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Omahan Tom Elkins is pumped. You can hear it over the phone all the way from Santa Monica, Calif.
He has a good reason. His directing debut, “The Haunting in Connecticut 2: Ghosts of Georgia,” will screen in his hometown this weekend at Omaha's Aksarben Cinema.
Elkins will be at the theater, 2110 S. 67th St., for screenings at midnight Thursday, 6 p.m. Friday and 6 p.m. Saturday to introduce the movie and take audience questions.
“I couldn't be prouder to show this movie to a hometown crowd,” Elkins said just before flying home Tuesday for the screenings after working on the DVD version in California. “It will be nice to watch it on a big screen and know it's out.”
Known primarily as a film editor (his credits include “The Haunting in Connecticut”), Elkins said his directing debut was a long time coming. The new film is a companion piece, not a sequel, to the earlier title, he said.
As the movie opens in select cities across the country Friday, it will simultaneously be released to video-on-demand platforms such as Time Warner, Comcast and Cox Communications.
Elkins said the relatively new release model, known in the industry as Day & Date, is gaining popularity since it was successfully used for critically praised movies such as “Arbitrage,” starring Richard Gere, and “Margin Call,” starring Kevin Spacey.
Elkins said Day & Date cuts expense and risk for the studio and could be the wave of the future for movie distribution.
“You always hope for the wide release in 3,000 theaters,” he said. “But it's a changing industry, and it's my first film. Studios can't take the same risks they used to. The movie scored very high in audience screenings.”
Elkins signed on as director in early 2010, when the movie had a working title of “The Haunting in Georgia.” Shot in Louisiana, it's based on a true story about a family that moves into a house in the woods.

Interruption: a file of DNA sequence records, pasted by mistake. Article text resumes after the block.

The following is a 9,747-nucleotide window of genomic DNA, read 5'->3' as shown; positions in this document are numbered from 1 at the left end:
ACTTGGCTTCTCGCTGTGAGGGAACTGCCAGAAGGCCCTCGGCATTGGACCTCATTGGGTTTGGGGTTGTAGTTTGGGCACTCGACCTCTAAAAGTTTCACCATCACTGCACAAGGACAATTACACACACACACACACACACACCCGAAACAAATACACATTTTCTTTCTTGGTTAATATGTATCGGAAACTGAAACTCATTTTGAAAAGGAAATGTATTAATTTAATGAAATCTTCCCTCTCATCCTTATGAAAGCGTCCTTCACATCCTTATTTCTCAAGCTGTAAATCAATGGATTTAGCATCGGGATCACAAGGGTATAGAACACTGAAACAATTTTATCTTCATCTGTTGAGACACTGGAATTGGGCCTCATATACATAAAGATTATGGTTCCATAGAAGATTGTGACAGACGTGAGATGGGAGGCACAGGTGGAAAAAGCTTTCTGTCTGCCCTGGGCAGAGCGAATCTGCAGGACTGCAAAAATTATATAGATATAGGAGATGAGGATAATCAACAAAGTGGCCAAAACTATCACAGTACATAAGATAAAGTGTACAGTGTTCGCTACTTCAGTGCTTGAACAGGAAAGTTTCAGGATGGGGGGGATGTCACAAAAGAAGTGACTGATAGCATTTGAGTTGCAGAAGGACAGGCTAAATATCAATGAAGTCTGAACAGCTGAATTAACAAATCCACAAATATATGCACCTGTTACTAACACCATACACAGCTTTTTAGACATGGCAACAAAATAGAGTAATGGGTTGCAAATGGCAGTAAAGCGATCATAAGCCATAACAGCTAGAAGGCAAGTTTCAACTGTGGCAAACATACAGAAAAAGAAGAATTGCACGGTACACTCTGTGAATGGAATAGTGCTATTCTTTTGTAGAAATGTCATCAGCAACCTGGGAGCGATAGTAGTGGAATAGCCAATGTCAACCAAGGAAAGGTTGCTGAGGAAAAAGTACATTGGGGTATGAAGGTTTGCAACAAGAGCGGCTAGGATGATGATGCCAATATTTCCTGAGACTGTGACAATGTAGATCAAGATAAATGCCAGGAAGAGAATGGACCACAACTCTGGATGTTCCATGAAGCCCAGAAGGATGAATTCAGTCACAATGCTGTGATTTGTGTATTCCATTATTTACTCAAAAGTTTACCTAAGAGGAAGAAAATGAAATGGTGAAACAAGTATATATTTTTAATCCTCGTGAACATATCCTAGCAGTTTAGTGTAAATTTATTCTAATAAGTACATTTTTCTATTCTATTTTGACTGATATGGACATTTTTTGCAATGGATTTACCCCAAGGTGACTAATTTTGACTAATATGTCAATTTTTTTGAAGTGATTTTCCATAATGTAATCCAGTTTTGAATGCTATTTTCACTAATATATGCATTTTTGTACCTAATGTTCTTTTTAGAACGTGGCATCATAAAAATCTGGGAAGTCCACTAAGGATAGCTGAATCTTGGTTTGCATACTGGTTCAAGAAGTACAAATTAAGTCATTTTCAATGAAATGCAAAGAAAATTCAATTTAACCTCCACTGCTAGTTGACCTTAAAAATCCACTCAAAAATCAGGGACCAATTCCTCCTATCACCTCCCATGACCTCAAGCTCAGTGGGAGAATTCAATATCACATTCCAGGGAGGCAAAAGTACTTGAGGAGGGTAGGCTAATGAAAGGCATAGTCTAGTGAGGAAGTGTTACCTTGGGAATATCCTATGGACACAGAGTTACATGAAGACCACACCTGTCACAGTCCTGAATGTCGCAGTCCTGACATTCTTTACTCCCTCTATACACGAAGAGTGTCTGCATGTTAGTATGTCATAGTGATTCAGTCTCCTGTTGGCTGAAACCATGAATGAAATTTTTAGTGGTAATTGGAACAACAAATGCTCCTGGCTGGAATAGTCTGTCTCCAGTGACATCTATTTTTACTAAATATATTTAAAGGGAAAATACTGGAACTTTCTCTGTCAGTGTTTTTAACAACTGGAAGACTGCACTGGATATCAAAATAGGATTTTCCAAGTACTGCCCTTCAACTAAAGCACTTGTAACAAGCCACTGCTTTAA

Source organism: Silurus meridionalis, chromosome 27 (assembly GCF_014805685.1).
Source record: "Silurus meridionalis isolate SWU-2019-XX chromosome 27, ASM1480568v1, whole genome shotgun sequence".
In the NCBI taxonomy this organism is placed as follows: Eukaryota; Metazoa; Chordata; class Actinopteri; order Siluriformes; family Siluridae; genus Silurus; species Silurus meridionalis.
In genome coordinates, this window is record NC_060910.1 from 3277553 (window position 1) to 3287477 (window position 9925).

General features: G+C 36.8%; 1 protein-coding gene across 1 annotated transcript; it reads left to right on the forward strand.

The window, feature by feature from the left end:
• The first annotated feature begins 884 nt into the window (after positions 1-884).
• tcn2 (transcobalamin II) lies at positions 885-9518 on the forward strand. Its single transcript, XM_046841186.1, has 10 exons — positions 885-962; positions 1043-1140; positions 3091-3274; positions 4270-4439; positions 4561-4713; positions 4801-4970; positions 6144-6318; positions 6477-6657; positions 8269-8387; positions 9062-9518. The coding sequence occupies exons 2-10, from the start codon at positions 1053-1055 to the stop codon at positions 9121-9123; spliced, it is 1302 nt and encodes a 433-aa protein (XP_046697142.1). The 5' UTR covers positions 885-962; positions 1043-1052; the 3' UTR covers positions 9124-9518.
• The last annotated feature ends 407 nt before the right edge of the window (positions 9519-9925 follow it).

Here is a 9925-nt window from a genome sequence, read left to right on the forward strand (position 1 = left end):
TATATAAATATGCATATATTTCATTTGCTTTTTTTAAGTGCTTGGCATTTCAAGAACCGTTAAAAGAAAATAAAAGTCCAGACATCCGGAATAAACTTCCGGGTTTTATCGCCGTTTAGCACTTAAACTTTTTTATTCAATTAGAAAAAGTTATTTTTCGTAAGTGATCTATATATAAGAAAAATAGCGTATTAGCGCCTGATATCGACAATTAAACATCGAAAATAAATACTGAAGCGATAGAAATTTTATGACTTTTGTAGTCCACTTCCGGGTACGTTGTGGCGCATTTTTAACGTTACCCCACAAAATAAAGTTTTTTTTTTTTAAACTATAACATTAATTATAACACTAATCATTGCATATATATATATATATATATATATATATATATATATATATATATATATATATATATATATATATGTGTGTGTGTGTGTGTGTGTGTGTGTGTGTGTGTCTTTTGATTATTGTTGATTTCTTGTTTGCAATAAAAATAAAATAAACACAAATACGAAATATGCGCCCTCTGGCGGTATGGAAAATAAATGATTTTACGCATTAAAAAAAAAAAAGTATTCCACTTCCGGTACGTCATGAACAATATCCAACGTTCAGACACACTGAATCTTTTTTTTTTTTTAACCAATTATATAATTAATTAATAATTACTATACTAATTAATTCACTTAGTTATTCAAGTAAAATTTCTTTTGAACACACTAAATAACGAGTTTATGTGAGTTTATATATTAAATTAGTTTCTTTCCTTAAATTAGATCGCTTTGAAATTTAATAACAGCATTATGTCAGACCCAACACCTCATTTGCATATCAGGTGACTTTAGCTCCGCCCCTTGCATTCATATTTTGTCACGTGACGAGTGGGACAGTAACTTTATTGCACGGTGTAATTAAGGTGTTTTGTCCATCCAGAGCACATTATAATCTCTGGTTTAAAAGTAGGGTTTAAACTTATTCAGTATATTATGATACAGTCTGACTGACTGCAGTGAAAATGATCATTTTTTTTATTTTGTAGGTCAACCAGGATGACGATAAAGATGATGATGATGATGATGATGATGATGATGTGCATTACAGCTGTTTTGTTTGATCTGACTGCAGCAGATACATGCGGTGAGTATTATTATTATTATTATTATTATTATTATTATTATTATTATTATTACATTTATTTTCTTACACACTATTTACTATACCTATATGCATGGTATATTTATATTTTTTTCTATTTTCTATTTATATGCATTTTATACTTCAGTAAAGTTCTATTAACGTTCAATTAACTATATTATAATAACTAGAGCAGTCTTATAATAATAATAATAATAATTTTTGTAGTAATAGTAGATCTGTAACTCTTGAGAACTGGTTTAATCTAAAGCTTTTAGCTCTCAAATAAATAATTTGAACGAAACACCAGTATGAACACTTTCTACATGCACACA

“The women in the family have this gift of sensing presences,” Elkins said. “The little girl is just becoming aware of this power, and as a result this whole history of the property starts to come forth.”
Chad Michael Murray (“One Tree Hill”) and Abigail Spencer (“Mad Men”) star as the parents, and Emily Lind (“Revenge”) plays their daughter. Katee Sackhoff (“Battlestar Galactica”) plays Spencer's free-spirited sister, and Oscar nominee Cicely Tyson (“Sounder”) also is in the cast.
“It's scary but not vicious,” Elkins said of the R-rated movie. “I'm proud that it's very story-based, and not about creating the most gratuitous trailer moments. And it's unabashedly sentimental, which is unusual for a horror film.”
Elkins' movie career began when, as a Godfather's Pizza employee in his native Minnesota, he made a spoof video about the chain's training procedures. Godfather's chief Herman Cain saw the video and hired Elkins in 1987 to make training films in Omaha.
In 1995, Elkins and his new wife, Omahan Suzy Dalton Elkins, moved to Los Angeles to pursue his dream of making movies. He learned editing under director Ron Howard's Oscar-winning team of Mike Hill, also from Omaha, and Dan Hanley, and Wes Craven's editor, Patrick Lussier.
The two moved back to Omaha in 2000 to raise their daughters, Samantha, 13, and Abby, 10. He sometimes edits film at home, sometimes commutes to movie jobs. Monday in Santa Monica, Elkins was finishing up commentary for the DVD of the new movie, to be released later.
“It was a blast,” he said. “I'm kind of forthcoming about how things evolved on the set. I don't gloss over anything.”
Elkins said he's looking forward to seeing Omaha friends at the screening, including some from his days with Godfather's, and his wife's friends from Marian High School and Creighton University.
“It's going to be neat this weekend,” he said. “I started my career in Omaha, so it's a special time to have the movie shown there.”
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